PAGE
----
Dog Care 101 Tip #198: How To Choose A Dog Trainer

January is National Train Your Dog Month and one way to have the best-behaved dog on the block is to find a great dog trainer! is here to give you some tips and tricks to find the best trainer out there.  

Don’t be overwhelmed by the number of dog trainers you find in the phone book or online. Go to happy customers that you know will give you an honest opinion: your friends and family. Even ask your favorite animal shelter or vet whom they would recommend.

Qualifications & References
It’s obviously important that your dog trainer be experienced and competent. Most likely a trainer will have multiple sets of initials after their name. But what do they even mean? A quick check on Association of Pet Dog Trainers can tell you the trainer’s qualifications by the initials after their name. Since there is no required certification or licensing for a dog trainer, it’s even more important to know what formal knowledge a dog trainer possesses. Also directly ask the trainer how long they’ve been training and ask for references. Any legitimate dog trainer will have no issue putting you in touch with their past clients. You can also double check if a trainer is truly a part of a professional organization by checking the entity’s website.

Not all trainers will use the same methods to train your four-legged best friend. Research Dominance, Positive, Balanced and Specialized training methods and know which method your trainer could use. If you’re ever uncomfortable with a trainer’s method, find another trainer. Every trainer is different and so is every dog.

Private vs. Group Lessons
Once you know what kind of training methods you’re comfortable with, decide whether you want to have in-home, private lessons or group lessons. Positives for in-home sessions are training where your dog will spend the most time and having the undivided attention of the trainer. However, these lessons usually carry a high, per-hour charge. Group lessons are great because your dog receives much needed socialization from other dogs and people while becoming a well-behaved dog and they cost less.


Kinds of Classes
Basic obedience training is a standard class, but a trainer can be used for advanced obedience, therapy, confirmation, agility, sporting and even search and rescue.

Observe & Interview
When you’ve narrowed your list of trainers, ask to observe a training session. This will give you lots of great information about how training will go. You’ll see how your dog communicates with not only the dogs, but the owners and families involved. Is the trainer giving individual attention in a group setting? What is the class size? Is praise given frequently? Are people enjoying themselves? This observation time will help you see any red flags. If a trainer doesn’t allow you to observe, that is a major red flag.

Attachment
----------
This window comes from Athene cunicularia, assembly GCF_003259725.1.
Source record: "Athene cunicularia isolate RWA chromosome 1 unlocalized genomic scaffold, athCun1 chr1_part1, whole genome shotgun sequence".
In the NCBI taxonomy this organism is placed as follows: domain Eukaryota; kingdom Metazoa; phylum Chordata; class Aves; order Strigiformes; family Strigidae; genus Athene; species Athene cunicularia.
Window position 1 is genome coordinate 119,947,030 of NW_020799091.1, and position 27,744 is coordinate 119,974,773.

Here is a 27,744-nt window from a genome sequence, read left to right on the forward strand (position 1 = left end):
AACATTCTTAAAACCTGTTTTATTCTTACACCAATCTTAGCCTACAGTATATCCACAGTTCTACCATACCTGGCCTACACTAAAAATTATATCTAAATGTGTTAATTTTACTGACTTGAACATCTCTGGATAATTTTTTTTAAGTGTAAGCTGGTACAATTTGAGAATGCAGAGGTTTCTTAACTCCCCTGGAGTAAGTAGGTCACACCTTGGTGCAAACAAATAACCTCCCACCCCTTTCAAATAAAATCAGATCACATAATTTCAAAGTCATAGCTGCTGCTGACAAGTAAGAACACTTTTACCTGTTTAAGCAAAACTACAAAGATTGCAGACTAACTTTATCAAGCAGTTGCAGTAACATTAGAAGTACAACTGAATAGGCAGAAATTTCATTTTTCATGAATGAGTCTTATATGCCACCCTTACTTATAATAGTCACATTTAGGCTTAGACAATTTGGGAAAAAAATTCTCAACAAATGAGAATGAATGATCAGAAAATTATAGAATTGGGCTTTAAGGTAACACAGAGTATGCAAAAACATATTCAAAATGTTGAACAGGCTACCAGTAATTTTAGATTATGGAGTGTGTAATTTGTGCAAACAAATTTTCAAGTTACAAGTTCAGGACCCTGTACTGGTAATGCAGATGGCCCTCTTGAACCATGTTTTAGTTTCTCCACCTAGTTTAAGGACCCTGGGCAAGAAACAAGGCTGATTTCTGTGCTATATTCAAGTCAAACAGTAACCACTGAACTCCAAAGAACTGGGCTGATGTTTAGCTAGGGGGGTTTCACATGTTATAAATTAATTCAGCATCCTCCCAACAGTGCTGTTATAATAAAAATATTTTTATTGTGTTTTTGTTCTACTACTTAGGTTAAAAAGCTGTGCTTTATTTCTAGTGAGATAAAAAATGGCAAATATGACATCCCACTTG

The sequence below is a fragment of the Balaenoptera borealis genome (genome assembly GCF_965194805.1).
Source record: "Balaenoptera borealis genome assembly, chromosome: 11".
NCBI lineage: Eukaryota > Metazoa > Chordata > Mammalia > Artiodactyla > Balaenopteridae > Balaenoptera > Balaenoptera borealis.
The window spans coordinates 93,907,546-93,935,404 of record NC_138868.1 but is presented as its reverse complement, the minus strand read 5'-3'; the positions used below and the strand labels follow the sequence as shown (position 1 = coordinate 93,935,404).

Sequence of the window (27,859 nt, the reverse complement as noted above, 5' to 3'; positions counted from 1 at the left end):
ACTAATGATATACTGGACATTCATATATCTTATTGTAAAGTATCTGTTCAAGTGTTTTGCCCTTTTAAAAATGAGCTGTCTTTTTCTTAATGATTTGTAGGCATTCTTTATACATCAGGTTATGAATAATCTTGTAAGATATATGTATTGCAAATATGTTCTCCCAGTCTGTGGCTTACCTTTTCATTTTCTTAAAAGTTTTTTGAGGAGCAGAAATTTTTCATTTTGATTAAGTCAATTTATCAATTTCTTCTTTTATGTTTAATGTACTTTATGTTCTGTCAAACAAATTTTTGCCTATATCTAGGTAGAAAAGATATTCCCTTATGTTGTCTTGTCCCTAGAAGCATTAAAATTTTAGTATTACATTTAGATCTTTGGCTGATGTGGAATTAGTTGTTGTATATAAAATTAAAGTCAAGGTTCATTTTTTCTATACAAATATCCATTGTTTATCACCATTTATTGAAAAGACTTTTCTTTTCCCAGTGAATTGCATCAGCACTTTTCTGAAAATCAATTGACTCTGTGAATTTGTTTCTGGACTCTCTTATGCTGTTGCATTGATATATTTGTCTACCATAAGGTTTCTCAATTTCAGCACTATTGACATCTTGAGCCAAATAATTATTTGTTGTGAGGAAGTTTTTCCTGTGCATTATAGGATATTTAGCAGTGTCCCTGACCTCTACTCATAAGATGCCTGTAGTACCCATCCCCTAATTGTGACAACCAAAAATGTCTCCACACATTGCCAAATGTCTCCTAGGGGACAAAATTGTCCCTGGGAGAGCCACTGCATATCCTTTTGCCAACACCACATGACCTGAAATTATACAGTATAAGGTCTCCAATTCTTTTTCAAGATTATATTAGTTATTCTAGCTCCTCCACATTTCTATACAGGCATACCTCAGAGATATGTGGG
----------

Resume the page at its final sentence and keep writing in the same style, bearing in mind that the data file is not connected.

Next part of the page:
Also ask the trainer directly:

  • Where and how did you learn to work with dogs?
  • What certificates do you hold?
  • How many dogs have graduated your class?
  • What is your training philosophy?
  • What reading materials do you suggest?
  • What references can you give me?

It’s understandable that you have to consider cost. As mentioned before, private lessons are usually on an hourly basis while group session are usually priced based on several weeks of lessons. Local animal shelters will sometimes subsidize the cost of classes if you’ve adopted from their shelter.

Ultimately, go with your instincts.
Choosing a dog trainer that feels right and makes you and your dog the most comfortable is as simple as doing a little research. However all the research in the world won’t be enough if you don’t feel comfortable.

When you have chosen a trainer, before you go:

  • Have your vet okay that your dog is healthy, up to date on shots and parasite-free.
  • Don’t feed your dog a large meal before class. Many trainers rely on the use of training treats to persuade or reward dogs.
  • Be prepared with equipment or paperwork per your trainer’s request.
  • Practice with your dog in between lessons.

What’s the best advice you can give someone looking for a dog trainer? Share your advice in the comments below!

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